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A real estate for sale sign is pictured in front of a home in Vancouver.Ben Nelms/The Globe and Mail

Real estate assessments for single-family detached houses in the Vancouver region soared 30 to 50 per cent in value over only a one-year period, underscoring the frenzied state of the market in mid-2016.

While property values have risen steadily over the past 16 years, the latest increase from July 1, 2015, to July 1, 2016, is the sharpest for any one-year valuation period in the Vancouver area in recent memory, said Jason Grant, an assessor with BC Assessment.

"For detached homes in close proximity to Vancouver, you're looking at increases of 30 to 50 per cent being quite typical, and that's all the way from Coquitlam to Squamish," he said in an interview on Tuesday. Other communities affected include West Vancouver, North Vancouver, Burnaby, Port Coquitlam, Port Moody, Richmond and Surrey.

The provincial Crown corporation estimates values on behalf of B.C. municipalities, which use the data to determine how much homeowners will pay in property taxes.

Mr. Grant emphasized that the July 1, 2016, valuation date for properties is especially important because the housing market in and around Vancouver has cooled off since then.

"These large increases in assessments do not automatically translate into a corresponding increase in your property taxes," he said. "It will depend on how your assessment changes compared with the average change in your community and whether your particular tax jurisdiction requires a larger operating budget and wants to collect more taxes."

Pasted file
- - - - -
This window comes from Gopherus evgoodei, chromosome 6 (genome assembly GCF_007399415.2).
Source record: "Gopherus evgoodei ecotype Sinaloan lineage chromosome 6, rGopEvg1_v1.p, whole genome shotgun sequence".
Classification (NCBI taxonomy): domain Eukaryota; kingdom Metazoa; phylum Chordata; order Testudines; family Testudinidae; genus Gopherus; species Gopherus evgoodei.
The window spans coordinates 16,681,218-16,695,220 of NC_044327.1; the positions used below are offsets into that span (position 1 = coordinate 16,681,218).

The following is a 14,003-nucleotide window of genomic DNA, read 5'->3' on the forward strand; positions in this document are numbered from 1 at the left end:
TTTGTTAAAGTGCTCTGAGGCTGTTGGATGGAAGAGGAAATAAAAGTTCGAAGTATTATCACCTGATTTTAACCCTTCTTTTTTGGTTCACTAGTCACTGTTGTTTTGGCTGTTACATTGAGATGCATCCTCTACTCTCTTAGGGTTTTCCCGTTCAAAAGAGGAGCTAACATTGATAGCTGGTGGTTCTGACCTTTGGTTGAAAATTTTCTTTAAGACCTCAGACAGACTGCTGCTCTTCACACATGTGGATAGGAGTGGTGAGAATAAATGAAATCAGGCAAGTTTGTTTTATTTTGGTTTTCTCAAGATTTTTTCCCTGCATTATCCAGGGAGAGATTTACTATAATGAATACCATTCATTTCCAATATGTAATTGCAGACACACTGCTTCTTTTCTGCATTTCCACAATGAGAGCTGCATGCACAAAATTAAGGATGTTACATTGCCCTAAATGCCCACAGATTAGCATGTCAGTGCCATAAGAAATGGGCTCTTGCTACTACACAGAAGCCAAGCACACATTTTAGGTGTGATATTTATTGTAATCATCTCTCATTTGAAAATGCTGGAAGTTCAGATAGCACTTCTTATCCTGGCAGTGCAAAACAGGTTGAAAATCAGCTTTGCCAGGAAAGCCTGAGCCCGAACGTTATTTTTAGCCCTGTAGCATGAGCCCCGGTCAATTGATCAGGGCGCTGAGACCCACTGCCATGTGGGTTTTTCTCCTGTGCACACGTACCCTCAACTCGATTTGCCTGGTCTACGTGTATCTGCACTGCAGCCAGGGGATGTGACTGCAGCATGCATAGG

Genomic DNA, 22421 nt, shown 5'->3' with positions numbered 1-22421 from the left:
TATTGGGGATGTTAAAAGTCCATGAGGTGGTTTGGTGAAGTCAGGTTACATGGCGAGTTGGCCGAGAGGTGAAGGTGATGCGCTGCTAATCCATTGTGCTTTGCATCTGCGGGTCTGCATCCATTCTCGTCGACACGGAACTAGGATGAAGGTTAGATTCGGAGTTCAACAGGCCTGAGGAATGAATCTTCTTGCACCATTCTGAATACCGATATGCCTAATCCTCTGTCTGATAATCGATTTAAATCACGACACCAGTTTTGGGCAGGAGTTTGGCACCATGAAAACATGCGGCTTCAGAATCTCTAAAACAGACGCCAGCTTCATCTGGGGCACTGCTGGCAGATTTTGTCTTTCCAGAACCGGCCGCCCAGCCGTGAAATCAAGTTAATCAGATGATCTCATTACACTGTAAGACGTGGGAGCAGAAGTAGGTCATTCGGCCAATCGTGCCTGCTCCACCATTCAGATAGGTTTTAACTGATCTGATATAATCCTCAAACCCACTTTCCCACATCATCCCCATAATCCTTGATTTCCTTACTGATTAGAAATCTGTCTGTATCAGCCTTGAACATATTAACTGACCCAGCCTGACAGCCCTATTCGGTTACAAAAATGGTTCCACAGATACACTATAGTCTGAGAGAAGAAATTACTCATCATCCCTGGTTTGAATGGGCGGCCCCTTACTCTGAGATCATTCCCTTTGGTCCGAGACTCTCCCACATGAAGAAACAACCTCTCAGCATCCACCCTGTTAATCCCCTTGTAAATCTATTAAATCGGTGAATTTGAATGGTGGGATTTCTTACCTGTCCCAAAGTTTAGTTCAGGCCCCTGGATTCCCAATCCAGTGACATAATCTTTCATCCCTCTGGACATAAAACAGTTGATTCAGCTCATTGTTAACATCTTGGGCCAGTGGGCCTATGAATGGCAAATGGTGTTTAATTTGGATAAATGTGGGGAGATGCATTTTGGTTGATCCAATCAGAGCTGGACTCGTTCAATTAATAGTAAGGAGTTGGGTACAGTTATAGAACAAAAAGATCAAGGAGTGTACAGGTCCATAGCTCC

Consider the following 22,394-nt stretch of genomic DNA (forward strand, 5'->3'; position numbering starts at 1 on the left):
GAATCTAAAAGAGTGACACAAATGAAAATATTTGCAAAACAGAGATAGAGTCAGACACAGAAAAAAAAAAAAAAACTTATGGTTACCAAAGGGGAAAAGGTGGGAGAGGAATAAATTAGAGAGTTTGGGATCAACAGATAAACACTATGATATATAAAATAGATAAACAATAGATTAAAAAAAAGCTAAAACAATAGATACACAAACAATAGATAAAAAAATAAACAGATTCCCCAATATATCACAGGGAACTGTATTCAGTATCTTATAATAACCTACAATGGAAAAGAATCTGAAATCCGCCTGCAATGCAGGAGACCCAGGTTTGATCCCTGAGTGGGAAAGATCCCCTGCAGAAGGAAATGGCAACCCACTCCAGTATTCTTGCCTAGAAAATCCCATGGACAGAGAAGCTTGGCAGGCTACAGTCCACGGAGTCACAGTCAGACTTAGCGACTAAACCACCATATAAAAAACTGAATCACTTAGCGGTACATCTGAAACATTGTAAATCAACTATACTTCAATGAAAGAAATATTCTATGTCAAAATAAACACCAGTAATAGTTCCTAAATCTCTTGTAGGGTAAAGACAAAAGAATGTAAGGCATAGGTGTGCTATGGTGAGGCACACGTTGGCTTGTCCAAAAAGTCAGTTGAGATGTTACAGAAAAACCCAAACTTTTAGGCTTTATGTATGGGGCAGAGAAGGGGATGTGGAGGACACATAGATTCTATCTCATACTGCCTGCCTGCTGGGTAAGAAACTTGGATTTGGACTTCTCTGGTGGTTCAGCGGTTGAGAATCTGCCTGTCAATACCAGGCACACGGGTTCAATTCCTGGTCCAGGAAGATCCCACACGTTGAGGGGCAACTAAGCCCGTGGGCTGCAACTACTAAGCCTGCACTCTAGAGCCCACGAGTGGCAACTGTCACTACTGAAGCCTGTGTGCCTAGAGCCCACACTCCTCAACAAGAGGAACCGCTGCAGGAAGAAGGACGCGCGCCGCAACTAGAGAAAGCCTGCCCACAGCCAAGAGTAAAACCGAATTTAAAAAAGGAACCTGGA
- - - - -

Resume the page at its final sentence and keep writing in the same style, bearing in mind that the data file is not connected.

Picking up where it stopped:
Assessed values differ from market prices, Mr. Grant pointed out.

The average price for detached properties sold in Greater Vancouver hit a peak of $1.83-million in January, 2016, and remained high in July at $1.76-million. In November, the average price for detached houses sold in Greater Vancouver decreased to $1.61-million.

Vancouver-area homeowners have grown accustomed to watching their real estate values climb, especially since mid-2013, though housing sales volume has tumbled since setting a record high in March, 2016.

The B.C. government implemented a 15-per-cent tax on foreign home buyers in the broader area known as Metro Vancouver effective on Aug. 2.

New assessment notices will be mailed on Jan. 3, 2017, and will also be available online.

For condominiums and townhouses with "strata title" ownership in the Vancouver region, typical valuation increases from July 1, 2015, to July 1, 2016, were from 15 per cent to 30 per cent.

"We're seeing commercial and industrial properties moving 10 to 30 per cent higher, so there is strong movement, particularly anything purchased for eventual residential or mixed-use redevelopment. Some sites lend themselves to rezoning applications, and those sites would typically exceed the range for assessment increases," Mr. Grant said.

Christopher Whyte of BC Assessment said the typical range for annual increases in assessed values in Greater Victoria ran from 10 to 40 per cent for detached houses in places such as Victoria, Oak Bay, Saanich and Sidney, compared with hikes of 5 to 20 per cent in the Central Okanagan.

"During December, BC Assessment is providing courtesy notification letters to property owners whose assessments are increasing significantly more than the typical range of change," the B.C. Crown corporation said in a statement, adding that it expects to send roughly 90,000 letters, accounting for 4.5 per cent of the province's two million properties of various types.

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